Friday, August 20, 2010

Fun Activities

Here we are, in the dead of summer.  The heat and humidity has been unbearable!  Swimming and running through the sprinkler are not the only things to do on a hot summer day.  There are many things in the kitchen that provide plenty of fun!  
Slime:
Take equal parts of cornstarch and water and mix on the kitchen counter, table, or in a bowl (for those "type-a" parents)!  Kids will love pushing the mixture around.  It's "liquidy," but it also molds for a quick second when you slide it with your finger.  Another fun thing to do would be add food coloring.  Even better, have your little one do the measuring and mixing.  They will love being a scientist.
Play-Dough:
Kids will love making and playing with play dough.  A recipe that I have gotten along the way seems to work well.  Mix 3 cups of flour, 1 cup of water, one and a half cup of salt, one fourth cup of oil, and some food coloring.  If it is too sticky, add a little more flour until you reach the consistency of bread dough.  During different holidays, I will add different smelling flavors to the play dough.  For instance, I add cinnamon or mint at Christmas time, or Kool Aid  in the summer time.  (If you use Kool Aid, there's no need to add food coloring!)  To store the play dough just use a seal-able plastic bag, plastic container, or an old ice cream pail.  Kids can use rolling pins, cookie cutters, and their hands to play with the play dough.  It's all helpful for fine motor development.
Milk and Food Coloring Experiment:
Steve Spangler Science  (Great website for fun experiments!)
The link above shows a great experiment for kids, it also explains how the experiment works. All you have to do is get out flat dish, (I like using a pie pan) some milk (2% or whole), food coloring and dish soap (Joy and Dawn work the best in my opinion), and a cotton swab.  Then follow these directions:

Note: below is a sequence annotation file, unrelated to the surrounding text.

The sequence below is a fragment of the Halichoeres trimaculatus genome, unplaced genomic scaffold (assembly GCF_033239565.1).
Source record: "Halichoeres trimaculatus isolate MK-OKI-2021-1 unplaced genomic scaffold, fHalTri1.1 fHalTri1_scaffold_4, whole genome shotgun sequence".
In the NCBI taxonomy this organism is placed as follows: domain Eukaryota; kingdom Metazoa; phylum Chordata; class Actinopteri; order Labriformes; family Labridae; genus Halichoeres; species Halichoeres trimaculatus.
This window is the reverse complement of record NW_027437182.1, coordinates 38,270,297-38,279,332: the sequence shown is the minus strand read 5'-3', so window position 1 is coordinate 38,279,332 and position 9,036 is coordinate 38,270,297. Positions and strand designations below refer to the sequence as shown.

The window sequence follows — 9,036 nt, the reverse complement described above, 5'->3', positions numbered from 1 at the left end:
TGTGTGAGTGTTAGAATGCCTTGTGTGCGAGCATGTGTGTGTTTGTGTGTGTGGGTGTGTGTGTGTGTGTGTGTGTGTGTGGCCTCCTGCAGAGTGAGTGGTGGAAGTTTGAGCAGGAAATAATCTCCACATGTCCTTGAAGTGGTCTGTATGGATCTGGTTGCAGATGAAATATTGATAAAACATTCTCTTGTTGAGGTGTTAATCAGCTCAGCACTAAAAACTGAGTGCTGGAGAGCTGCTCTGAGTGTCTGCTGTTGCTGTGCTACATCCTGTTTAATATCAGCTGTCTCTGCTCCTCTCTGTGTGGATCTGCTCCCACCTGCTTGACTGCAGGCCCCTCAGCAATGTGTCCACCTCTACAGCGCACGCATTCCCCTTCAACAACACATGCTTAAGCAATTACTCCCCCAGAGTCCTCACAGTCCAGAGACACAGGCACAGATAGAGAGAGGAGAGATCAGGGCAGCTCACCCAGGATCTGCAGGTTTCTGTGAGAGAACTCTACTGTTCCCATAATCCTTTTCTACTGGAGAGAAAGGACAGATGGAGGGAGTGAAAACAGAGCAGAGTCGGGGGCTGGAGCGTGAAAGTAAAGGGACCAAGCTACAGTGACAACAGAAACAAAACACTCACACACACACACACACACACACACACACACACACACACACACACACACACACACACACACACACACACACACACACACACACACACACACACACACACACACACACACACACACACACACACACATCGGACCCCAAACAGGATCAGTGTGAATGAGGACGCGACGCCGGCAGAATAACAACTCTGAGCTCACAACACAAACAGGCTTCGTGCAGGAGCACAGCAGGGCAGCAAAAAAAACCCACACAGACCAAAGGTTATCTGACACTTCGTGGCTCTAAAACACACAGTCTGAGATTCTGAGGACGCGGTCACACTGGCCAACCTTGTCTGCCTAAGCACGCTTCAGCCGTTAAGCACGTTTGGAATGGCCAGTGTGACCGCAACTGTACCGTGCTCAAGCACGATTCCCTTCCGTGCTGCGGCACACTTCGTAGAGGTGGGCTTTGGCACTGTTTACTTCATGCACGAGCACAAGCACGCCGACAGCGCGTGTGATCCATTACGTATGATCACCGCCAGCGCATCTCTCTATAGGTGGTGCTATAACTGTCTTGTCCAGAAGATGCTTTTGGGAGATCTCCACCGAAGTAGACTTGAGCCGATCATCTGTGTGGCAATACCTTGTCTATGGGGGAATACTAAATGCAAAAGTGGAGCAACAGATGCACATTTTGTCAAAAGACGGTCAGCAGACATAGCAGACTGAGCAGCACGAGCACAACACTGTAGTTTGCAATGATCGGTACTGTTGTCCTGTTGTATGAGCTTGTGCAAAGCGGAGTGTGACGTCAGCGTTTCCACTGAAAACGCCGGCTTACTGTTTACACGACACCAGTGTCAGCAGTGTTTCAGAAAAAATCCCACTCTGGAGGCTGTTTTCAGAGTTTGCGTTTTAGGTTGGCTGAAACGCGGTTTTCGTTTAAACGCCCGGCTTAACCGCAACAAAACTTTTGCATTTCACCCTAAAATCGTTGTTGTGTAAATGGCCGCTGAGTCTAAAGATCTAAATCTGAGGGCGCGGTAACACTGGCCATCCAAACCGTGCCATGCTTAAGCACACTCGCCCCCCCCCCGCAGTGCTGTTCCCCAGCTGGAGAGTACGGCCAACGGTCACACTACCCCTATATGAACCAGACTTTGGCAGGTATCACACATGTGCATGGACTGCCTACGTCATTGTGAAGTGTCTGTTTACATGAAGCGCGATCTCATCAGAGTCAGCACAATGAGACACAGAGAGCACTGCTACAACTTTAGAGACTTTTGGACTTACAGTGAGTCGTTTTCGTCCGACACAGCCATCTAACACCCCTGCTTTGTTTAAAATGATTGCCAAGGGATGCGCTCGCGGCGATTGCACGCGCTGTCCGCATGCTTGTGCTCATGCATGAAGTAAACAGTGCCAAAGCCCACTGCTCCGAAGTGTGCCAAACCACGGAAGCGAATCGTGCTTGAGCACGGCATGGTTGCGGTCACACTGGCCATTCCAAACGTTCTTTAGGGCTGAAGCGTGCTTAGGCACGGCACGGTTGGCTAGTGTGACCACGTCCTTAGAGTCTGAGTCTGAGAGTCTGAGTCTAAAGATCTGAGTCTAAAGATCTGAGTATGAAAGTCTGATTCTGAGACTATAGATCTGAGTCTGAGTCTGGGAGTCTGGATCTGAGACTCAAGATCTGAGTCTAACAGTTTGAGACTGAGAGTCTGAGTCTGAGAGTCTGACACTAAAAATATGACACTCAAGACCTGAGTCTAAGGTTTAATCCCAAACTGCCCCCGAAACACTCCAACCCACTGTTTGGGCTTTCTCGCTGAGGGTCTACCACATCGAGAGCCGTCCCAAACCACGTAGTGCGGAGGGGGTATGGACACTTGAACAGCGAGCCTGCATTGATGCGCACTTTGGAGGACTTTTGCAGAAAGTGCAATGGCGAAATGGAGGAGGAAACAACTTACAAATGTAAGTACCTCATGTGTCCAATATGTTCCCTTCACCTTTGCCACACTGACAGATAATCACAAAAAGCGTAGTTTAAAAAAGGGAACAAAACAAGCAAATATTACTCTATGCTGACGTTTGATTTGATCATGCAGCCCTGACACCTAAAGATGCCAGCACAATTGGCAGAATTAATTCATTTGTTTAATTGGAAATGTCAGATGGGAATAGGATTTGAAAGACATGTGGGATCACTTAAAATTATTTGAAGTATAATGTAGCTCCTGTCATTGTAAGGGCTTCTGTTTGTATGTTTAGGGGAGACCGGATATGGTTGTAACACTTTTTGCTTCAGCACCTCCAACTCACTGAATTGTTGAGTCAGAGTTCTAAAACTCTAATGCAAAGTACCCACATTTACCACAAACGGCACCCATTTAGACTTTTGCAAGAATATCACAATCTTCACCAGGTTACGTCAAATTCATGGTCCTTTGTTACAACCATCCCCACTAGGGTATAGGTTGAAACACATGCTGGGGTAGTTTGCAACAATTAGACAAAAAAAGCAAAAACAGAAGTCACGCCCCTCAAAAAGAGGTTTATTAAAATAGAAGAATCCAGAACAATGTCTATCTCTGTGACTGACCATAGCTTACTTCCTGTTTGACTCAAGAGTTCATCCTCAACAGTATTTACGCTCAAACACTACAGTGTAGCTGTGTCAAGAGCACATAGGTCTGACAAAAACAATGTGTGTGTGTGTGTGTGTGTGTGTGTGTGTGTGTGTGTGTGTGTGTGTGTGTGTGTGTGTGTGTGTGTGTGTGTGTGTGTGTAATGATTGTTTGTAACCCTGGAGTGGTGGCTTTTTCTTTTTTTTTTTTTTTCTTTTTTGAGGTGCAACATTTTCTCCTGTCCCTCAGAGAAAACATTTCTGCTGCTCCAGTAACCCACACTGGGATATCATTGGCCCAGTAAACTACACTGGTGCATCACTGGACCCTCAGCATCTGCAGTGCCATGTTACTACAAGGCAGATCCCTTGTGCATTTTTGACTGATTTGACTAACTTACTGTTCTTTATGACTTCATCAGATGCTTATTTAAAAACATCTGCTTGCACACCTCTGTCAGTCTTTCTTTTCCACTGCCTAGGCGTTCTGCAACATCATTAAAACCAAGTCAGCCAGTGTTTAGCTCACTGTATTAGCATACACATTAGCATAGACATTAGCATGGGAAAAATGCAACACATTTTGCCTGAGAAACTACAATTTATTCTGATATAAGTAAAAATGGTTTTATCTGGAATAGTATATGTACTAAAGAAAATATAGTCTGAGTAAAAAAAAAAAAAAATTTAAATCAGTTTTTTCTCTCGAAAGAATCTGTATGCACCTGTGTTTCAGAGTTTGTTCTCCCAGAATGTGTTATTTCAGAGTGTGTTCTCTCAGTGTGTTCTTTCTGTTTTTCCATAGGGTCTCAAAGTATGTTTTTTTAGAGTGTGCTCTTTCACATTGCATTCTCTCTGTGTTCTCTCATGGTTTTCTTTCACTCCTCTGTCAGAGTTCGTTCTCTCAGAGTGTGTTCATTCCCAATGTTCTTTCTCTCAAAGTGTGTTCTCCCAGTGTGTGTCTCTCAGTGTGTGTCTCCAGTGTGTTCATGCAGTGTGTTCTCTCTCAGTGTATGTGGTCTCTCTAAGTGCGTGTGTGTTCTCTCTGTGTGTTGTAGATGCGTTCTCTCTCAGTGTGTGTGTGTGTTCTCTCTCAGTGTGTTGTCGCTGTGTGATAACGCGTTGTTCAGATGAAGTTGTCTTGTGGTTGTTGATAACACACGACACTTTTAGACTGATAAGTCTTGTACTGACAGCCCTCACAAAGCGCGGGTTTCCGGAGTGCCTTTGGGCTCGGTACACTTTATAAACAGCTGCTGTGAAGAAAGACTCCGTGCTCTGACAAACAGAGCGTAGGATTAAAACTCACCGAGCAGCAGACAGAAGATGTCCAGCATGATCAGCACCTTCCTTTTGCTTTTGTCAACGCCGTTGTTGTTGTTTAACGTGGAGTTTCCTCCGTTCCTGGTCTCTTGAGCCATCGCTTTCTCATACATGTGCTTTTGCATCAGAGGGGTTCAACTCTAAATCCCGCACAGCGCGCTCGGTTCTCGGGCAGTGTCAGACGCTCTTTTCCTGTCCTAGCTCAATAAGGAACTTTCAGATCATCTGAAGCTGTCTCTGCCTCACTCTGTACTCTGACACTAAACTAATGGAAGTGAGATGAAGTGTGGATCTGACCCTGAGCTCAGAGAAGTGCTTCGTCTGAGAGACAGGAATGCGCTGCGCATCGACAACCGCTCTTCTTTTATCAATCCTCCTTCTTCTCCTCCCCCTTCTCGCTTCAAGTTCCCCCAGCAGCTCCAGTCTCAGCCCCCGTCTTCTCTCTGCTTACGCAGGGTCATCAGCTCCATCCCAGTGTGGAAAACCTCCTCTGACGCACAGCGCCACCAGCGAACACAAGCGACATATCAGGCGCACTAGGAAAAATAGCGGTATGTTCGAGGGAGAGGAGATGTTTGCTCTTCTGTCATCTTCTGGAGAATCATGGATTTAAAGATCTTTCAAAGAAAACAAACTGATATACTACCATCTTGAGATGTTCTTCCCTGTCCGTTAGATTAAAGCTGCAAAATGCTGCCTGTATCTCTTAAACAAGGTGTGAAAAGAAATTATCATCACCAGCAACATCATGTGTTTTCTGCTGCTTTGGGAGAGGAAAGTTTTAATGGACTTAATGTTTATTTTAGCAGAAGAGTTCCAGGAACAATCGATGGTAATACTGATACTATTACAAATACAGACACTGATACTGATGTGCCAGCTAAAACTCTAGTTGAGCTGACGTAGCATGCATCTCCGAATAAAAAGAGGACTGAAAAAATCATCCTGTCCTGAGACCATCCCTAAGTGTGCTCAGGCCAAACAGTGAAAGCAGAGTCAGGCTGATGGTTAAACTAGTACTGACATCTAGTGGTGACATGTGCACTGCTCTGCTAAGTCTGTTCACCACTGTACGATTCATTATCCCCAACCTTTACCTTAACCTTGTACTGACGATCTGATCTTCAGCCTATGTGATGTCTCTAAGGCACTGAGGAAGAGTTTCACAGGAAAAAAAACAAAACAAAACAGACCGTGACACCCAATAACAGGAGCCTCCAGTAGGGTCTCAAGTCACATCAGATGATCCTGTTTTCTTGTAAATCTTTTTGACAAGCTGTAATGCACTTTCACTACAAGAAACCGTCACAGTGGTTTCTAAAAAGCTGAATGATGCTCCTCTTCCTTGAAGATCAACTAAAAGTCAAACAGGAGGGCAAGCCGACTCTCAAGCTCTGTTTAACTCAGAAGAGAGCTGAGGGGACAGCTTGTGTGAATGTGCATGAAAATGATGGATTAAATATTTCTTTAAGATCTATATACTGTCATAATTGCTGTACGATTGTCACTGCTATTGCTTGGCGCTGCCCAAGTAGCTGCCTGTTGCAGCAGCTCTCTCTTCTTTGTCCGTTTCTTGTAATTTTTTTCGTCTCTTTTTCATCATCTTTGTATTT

1.)  Pour enough milk to cover the bottom of the dish.
2.)  Put in one drop of food coloring (of each  color) separately, but near the center of the dish.
3.)  Now take a clean cotton swab and touch the tip of it in the middle.  Discuss what happens, if anything.
4.) Then take the soap and cover the tip of a clean cotton swab.  Place the soapy end of the cotton swab back in the middle of the milk and hold it there for 10 to 15 seconds.
5.) Discuss what happens.
6.)  Repeat step four, but in a different area of the pan.
7.)  Repeat the experiment using a different liquid, to see if the same thing happens.  

The key thing when doing experiments or learning activities with your children is to ask them questions.  Ask what they see, what they think is happening (explanation), and how they think it works.
Hope my ideas create some wonderful memories for you and your kiddos!

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